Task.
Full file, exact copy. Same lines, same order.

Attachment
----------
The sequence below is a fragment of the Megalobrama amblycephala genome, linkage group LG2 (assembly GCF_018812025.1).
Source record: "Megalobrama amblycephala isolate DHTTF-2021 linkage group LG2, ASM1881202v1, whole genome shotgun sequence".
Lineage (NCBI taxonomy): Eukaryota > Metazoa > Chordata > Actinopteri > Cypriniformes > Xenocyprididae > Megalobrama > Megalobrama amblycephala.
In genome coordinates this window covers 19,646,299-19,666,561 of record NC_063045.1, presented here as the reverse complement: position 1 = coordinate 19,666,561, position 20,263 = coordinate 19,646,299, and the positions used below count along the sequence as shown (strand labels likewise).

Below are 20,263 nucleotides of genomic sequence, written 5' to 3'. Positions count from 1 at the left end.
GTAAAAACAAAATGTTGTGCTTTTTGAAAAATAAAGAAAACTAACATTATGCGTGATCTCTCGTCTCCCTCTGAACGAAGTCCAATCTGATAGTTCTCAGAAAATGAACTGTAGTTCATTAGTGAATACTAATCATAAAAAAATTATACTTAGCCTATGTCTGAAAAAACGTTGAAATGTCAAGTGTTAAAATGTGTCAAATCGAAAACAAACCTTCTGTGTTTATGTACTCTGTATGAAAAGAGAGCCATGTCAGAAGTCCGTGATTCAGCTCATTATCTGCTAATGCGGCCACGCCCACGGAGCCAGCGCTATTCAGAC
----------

The sequence below is a fragment of the Megalobrama amblycephala genome, linkage group LG2 (assembly GCF_018812025.1).
Source record: "Megalobrama amblycephala isolate DHTTF-2021 linkage group LG2, ASM1881202v1, whole genome shotgun sequence".
Lineage (NCBI taxonomy): Eukaryota > Metazoa > Chordata > Actinopteri > Cypriniformes > Xenocyprididae > Megalobrama > Megalobrama amblycephala.
In genome coordinates this window covers 19,646,299-19,666,561 of record NC_063045.1, presented here as the reverse complement: position 1 = coordinate 19,666,561, position 20,263 = coordinate 19,646,299, and the positions used below count along the sequence as shown (strand labels likewise).

Below are 20,263 nucleotides of genomic sequence, written 5' to 3'. Positions count from 1 at the left end.
GTAAAAACAAAATGTTGTGCTTTTTGAAAAATAAAGAAAACTAACATTATGCGTGATCTCTCGTCTCCCTCTGAACGAAGTCCAATCTGATAGTTCTCAGAAAATGAACTGTAGTTCATTAGTGAATACTAATCATAAAAAAATTATACTTAGCCTATGTCTGAAAAAACGTTGAAATGTCAAGTGTTAAAATGTGTCAAATCGAAAACAAACCTTCTGTGTTTATGTACTCTGTATGAAAAGAGAGCCATGTCAGAAGTCCGTGATTCAGCTCATTATCTGCTAATGCGGCCACGCCCACGGAGCCAGCGCTATTCAGAC